Evidence-based policy is public policy informed by objective evidence. It is an extension of the idea of evidence-based medicine to all areas of public policy. An important aspect of evidence-based policy is the use of scientifically rigorous studies to identify programs and practices capable of improving policy-relevant outcomes.
A documentary analysis of the civil liberties debate around alcohol and tobacco consumption which explores the rights of the various parties involved and affected by policy, and the role of the industries in framing and shaping that debate.
The role of fairness in evaluating interventions which focus on individual behaviour and responsibility, and differential social risk and cultural practices.
The ethical acceptability of trade-offs between health-related and other policy objectives in central and local government policy formation and implementation, addressing the wider benefits and costs to individuals and society of different policy approaches.
These analyses will take account of the different roles that tobacco and alcohol use plays in society, and harms and benefits that arise from their use. On policy we will continue to work closely with the Royal College of Physicians, Alcohol Health Alliance, Action on Smoking and Health and other advocacy and professional groups, and also with policy-makers, to build consensus, identify priorities and shape policies to reduce smoking and alcohol misuse (for example, persuading the BIT to embrace harm reduction).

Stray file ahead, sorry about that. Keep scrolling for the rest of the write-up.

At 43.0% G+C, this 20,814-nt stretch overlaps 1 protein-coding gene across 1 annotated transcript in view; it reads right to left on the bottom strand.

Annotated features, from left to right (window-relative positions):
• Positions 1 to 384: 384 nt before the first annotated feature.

Drawing on contemporary theories of policy change (such as policy network approaches, policy transfer and policy-orientated learning) we will identify new policy priorities and generate route maps for change; apply deliberative democracy methods to assess impact of risk, ethics and economic awareness on acceptability of new initiatives; and explore the ethics, barriers, and cost-effectiveness of voluntary and legislative interventions.
We assess the political, social and ethical barriers to more effective tobacco and alcohol policy and how these can be overcome.